The first few scenes of Maheshinte Prathikaram and Nimir are the same on paper. We are introduced to a pair of fairly used slippers that are being cleaned meticulously. While Mahesh (Fahadh Faasil who plays the lead in the original) just places it on the banks, a cinematic moment is created around Udhaynidhi. Selvam (Udhay) lifts the pair of slippers high above his head like a trophy in a gesture that feels close to triumph. After an unassuming introduction, Maheshinte Prathikaram gives us “Idukki” — a song that is vibrant and rich in culture. Here we get an equally flavoursome “Poovuku”, that showers us in nostalgia from the villages we used to see on screen in the 80s. However, the effect is a bit marred when the song is partly used as a dance number. Probably the most commercial trope ever, we have random women dancing around the fields with bare midriffs. Nimir is a fairly faithful remake that quite serves its purpose except for the times it plays to the gallery.
There is nothing wrong with Nimir, but the remake doesn’t quite match the innocence and effectiveness of the original. A ‘slice-of-life’ drama, what worked for me the most in Maheshinte was the minuscule surprises that were thrown our way. We aren’t ‘told’ what happens, we just get to know. Take the first phone call between the lead character and his girlfriend. In Maheshinte, the call just serves as a mere introduction of the role of the girlfriend. However, in Nimir, we get enough material to judge the character, that makes her later conundrum ineffective. With a boyish Udhay in centre, Nimir feels more like a ‘coming of age’ drama (Even the title is suggestive of the same). The effect is compounded with the fleshed out relationship between Selvam and his father (Mahendran). In place of his cryptic one-word pointers, we get wordy answers. Just like the women who dance in the intro song, the return of Selvam’s ex-girlfriend at the end of the film is probably Priyadharshan’s biggest shot to the gallery. And somehow that tired bit around the ‘admonishing, dominating wife’ seemed to still elicit raucous laughter. Sigh.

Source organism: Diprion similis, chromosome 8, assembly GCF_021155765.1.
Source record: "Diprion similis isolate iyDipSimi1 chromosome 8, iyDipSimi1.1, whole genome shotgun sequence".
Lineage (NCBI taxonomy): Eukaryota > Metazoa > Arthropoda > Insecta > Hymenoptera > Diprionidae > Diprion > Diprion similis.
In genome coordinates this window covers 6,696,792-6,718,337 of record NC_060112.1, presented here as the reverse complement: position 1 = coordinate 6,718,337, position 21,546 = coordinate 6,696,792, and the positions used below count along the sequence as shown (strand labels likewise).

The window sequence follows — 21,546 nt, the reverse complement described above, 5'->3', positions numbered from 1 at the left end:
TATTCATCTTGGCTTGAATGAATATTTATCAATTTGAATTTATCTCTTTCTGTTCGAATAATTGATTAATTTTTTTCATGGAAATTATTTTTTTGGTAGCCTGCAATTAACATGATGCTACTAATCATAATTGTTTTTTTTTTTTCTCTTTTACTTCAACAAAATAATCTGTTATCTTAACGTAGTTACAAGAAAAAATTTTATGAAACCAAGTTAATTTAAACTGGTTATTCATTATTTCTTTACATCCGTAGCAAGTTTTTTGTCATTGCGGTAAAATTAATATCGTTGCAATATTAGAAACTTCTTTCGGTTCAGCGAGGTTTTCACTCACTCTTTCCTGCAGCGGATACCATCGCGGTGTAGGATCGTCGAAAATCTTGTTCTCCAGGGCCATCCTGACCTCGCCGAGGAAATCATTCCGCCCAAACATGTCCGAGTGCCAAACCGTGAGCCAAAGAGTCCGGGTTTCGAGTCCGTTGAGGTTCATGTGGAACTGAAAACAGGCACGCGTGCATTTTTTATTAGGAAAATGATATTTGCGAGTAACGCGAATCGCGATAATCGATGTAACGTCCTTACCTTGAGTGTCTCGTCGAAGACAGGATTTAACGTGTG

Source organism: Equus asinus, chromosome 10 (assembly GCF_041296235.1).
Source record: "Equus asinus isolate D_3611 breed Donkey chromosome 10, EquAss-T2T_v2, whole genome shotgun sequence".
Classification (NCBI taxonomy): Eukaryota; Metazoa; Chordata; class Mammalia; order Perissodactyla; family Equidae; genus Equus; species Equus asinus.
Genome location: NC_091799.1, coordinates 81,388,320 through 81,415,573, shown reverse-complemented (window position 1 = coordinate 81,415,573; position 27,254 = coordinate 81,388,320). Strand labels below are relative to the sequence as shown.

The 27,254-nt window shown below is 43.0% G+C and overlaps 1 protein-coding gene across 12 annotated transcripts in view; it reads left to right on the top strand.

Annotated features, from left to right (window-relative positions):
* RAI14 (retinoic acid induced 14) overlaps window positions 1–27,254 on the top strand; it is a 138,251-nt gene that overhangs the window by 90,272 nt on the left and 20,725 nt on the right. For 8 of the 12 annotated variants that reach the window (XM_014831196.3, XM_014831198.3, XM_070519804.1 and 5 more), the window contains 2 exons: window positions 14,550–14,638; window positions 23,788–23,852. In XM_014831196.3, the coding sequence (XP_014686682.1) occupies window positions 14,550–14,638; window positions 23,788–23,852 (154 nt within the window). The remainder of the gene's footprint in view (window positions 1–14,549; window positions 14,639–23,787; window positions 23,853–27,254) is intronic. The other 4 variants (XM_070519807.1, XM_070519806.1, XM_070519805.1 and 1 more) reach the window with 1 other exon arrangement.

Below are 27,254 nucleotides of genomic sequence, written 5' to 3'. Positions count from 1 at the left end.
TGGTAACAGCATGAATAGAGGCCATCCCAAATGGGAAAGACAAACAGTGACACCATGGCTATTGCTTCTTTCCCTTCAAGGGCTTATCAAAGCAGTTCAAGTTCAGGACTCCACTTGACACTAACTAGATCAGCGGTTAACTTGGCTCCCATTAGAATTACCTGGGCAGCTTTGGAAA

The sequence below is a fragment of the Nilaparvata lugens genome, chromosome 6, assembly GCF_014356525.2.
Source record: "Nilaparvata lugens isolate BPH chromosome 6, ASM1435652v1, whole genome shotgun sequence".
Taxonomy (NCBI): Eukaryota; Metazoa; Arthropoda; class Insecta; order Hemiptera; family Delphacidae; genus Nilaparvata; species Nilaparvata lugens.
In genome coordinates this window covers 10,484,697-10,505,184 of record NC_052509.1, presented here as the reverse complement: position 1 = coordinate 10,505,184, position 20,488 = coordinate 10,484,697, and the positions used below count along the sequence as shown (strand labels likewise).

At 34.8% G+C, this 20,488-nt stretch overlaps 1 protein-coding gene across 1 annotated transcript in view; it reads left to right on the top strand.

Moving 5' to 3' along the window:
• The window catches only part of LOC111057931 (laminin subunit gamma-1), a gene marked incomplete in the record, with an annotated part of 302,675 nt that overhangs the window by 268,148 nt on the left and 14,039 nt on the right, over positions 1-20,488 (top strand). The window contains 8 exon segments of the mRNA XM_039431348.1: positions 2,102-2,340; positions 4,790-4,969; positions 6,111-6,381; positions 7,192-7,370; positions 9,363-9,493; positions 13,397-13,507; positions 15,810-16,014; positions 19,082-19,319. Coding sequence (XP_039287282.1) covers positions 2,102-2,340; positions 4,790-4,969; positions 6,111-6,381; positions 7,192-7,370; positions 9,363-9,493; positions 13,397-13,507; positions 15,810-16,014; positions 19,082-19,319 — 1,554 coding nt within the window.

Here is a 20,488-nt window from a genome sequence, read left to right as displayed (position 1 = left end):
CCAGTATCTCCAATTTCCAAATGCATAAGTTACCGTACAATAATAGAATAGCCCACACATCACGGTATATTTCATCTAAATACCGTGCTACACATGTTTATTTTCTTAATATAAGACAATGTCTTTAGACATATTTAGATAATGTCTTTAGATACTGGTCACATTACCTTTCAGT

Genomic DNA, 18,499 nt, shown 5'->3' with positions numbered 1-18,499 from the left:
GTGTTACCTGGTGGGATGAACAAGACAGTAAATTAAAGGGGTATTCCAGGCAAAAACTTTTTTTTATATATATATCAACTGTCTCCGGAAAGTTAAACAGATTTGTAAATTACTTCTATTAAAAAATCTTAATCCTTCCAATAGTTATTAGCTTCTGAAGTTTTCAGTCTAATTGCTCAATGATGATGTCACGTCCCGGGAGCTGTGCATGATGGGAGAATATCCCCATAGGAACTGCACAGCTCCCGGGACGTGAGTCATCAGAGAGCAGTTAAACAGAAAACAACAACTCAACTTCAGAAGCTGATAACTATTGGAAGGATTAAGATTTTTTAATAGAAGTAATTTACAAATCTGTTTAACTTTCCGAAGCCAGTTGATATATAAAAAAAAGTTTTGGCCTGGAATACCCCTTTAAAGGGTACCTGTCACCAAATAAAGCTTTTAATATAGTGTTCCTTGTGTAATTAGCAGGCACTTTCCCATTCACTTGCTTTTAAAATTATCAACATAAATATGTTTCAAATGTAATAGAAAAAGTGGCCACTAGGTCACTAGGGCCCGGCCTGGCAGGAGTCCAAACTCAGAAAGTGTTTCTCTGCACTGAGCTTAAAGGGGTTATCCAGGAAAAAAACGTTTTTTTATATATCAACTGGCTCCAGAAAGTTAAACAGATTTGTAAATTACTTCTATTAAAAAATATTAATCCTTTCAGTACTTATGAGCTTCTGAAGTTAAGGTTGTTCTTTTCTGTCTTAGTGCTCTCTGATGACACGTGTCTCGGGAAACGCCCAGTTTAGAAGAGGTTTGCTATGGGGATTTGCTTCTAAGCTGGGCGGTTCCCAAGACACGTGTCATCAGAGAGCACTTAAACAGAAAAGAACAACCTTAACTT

The film’s visuals are breathtaking. The Thenkasi in Nimir reminds of the wonderful colour palette our villages inherently possess and Priyadharshan has made the most of it. It is also a throwback to a lifestyle that is now almost extinct — one where water bodies are convergent points of human interaction. Aiding to the visual aesthetics, the music is splendid. Ronnie R Raphael (background score), Darbuka Siva and Ajaneesh Lokanath give some spectacular music. Nimir’s music and windy sonic hues breathe effervescence into the pretty frames.
To sum up, Nimir’s honest, laid-back narrative is bound to make you reel in nostalgia if you haven’t seen the original. For those who have, expect a fairly faithful remake that overreaches at points to satisfy the mainstream and you won’t be disappointed.